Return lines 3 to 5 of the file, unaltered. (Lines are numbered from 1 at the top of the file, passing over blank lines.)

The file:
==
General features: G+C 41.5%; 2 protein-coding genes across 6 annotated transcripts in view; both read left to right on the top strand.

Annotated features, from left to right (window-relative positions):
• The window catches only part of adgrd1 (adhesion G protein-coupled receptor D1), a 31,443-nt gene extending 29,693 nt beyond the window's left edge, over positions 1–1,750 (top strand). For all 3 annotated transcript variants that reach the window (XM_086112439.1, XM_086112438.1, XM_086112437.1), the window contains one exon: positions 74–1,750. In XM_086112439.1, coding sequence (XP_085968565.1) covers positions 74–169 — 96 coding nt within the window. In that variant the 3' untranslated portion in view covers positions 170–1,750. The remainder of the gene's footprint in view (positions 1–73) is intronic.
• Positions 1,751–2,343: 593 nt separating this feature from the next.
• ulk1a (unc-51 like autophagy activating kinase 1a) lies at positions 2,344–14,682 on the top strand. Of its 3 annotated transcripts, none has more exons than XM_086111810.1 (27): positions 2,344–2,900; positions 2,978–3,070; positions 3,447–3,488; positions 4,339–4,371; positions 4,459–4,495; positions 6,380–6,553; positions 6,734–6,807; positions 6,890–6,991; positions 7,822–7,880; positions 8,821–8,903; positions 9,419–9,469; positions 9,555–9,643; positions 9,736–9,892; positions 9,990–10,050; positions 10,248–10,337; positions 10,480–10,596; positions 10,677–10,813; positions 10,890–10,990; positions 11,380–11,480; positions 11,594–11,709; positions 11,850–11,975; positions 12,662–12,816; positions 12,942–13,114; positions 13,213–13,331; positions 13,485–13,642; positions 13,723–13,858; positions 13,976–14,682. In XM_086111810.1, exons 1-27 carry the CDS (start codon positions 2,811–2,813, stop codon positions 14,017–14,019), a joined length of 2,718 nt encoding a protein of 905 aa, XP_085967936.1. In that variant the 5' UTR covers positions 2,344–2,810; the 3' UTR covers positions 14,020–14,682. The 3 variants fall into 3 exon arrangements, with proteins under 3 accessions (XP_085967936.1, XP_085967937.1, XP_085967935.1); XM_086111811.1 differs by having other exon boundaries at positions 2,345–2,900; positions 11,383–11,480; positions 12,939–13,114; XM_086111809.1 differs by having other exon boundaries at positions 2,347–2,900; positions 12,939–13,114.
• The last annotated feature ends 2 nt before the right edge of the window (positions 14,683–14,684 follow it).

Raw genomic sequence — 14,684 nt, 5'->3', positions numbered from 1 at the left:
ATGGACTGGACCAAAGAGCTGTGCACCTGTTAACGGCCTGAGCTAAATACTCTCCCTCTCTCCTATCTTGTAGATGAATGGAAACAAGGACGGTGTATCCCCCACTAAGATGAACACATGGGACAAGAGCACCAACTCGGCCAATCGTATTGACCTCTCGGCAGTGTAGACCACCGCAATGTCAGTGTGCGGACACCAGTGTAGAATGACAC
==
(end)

• The window catches only part of adgrd1 (adhesion G protein-coupled receptor D1), a 31,443-nt gene extending 29,693 nt beyond the window's left edge, over positions 1–1,750 (top strand). For all 3 annotated transcript variants that reach the window (XM_086112439.1, XM_086112438.1, XM_086112437.1), the window contains one exon: positions 74–1,750. In XM_086112439.1, coding sequence (XP_085968565.1) covers positions 74–169 — 96 coding nt within the window. In that variant the 3' untranslated portion in view covers positions 170–1,750. The remainder of the gene's footprint in view (positions 1–73) is intronic.
• Positions 1,751–2,343: 593 nt separating this feature from the next.
• ulk1a (unc-51 like autophagy activating kinase 1a) lies at positions 2,344–14,682 on the top strand. Of its 3 annotated transcripts, none has more exons than XM_086111810.1 (27): positions 2,344–2,900; positions 2,978–3,070; positions 3,447–3,488; positions 4,339–4,371; positions 4,459–4,495; positions 6,380–6,553; positions 6,734–6,807; positions 6,890–6,991; positions 7,822–7,880; positions 8,821–8,903; positions 9,419–9,469; positions 9,555–9,643; positions 9,736–9,892; positions 9,990–10,050; positions 10,248–10,337; positions 10,480–10,596; positions 10,677–10,813; positions 10,890–10,990; positions 11,380–11,480; positions 11,594–11,709; positions 11,850–11,975; positions 12,662–12,816; positions 12,942–13,114; positions 13,213–13,331; positions 13,485–13,642; positions 13,723–13,858; positions 13,976–14,682. In XM_086111810.1, exons 1-27 carry the CDS (start codon positions 2,811–2,813, stop codon positions 14,017–14,019), a joined length of 2,718 nt encoding a protein of 905 aa, XP_085967936.1. In that variant the 5' UTR covers positions 2,344–2,810; the 3' UTR covers positions 14,020–14,682. The 3 variants fall into 3 exon arrangements, with proteins under 3 accessions (XP_085967936.1, XP_085967937.1, XP_085967935.1); XM_086111811.1 differs by having other exon boundaries at positions 2,345–2,900; positions 11,383–11,480; positions 12,939–13,114; XM_086111809.1 differs by having other exon boundaries at positions 2,347–2,900; positions 12,939–13,114.